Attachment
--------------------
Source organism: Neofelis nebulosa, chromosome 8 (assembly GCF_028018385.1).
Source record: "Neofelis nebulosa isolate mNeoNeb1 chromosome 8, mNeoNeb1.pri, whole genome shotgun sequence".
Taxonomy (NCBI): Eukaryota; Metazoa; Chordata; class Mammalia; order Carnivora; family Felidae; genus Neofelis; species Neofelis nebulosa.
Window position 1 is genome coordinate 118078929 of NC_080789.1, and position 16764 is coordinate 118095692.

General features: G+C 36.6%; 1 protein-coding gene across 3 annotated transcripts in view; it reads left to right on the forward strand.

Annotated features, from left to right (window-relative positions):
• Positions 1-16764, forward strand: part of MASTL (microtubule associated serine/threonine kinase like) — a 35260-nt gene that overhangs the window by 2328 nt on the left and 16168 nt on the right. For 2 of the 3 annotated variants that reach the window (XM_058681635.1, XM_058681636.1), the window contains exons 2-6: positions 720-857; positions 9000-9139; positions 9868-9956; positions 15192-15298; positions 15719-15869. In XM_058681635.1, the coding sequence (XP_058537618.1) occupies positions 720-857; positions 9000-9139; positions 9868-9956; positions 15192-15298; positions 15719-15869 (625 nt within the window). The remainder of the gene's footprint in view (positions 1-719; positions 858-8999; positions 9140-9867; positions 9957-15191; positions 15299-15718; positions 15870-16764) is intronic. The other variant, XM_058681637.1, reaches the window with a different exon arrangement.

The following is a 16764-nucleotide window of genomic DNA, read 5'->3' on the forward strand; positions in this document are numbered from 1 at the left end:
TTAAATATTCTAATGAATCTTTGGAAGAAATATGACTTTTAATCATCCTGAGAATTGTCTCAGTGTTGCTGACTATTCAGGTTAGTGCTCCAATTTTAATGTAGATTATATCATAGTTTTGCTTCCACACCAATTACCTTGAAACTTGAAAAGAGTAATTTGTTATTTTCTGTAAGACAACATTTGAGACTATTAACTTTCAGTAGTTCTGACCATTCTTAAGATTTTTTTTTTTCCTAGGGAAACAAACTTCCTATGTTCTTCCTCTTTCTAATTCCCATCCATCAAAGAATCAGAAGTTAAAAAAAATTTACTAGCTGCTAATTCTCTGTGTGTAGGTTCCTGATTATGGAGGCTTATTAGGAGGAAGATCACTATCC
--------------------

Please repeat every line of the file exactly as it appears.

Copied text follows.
Source organism: Neofelis nebulosa, chromosome 8 (assembly GCF_028018385.1).
Source record: "Neofelis nebulosa isolate mNeoNeb1 chromosome 8, mNeoNeb1.pri, whole genome shotgun sequence".
Taxonomy (NCBI): Eukaryota; Metazoa; Chordata; class Mammalia; order Carnivora; family Felidae; genus Neofelis; species Neofelis nebulosa.
Window position 1 is genome coordinate 118078929 of NC_080789.1, and position 16764 is coordinate 118095692.

General features: G+C 36.6%; 1 protein-coding gene across 3 annotated transcripts in view; it reads left to right on the forward strand.

Annotated features, from left to right (window-relative positions):
• Positions 1-16764, forward strand: part of MASTL (microtubule associated serine/threonine kinase like) — a 35260-nt gene that overhangs the window by 2328 nt on the left and 16168 nt on the right. For 2 of the 3 annotated variants that reach the window (XM_058681635.1, XM_058681636.1), the window contains exons 2-6: positions 720-857; positions 9000-9139; positions 9868-9956; positions 15192-15298; positions 15719-15869. In XM_058681635.1, the coding sequence (XP_058537618.1) occupies positions 720-857; positions 9000-9139; positions 9868-9956; positions 15192-15298; positions 15719-15869 (625 nt within the window). The remainder of the gene's footprint in view (positions 1-719; positions 858-8999; positions 9140-9867; positions 9957-15191; positions 15299-15718; positions 15870-16764) is intronic. The other variant, XM_058681637.1, reaches the window with a different exon arrangement.

The following is a 16764-nucleotide window of genomic DNA, read 5'->3' on the forward strand; positions in this document are numbered from 1 at the left end:
TTAAATATTCTAATGAATCTTTGGAAGAAATATGACTTTTAATCATCCTGAGAATTGTCTCAGTGTTGCTGACTATTCAGGTTAGTGCTCCAATTTTAATGTAGATTATATCATAGTTTTGCTTCCACACCAATTACCTTGAAACTTGAAAAGAGTAATTTGTTATTTTCTGTAAGACAACATTTGAGACTATTAACTTTCAGTAGTTCTGACCATTCTTAAGATTTTTTTTTTTCCTAGGGAAACAAACTTCCTATGTTCTTCCTCTTTCTAATTCCCATCCATCAAAGAATCAGAAGTTAAAAAAAATTTACTAGCTGCTAATTCTCTGTGTGTAGGTTCCTGATTATGGAGGCTTATTAGGAGGAAGATCACTATCC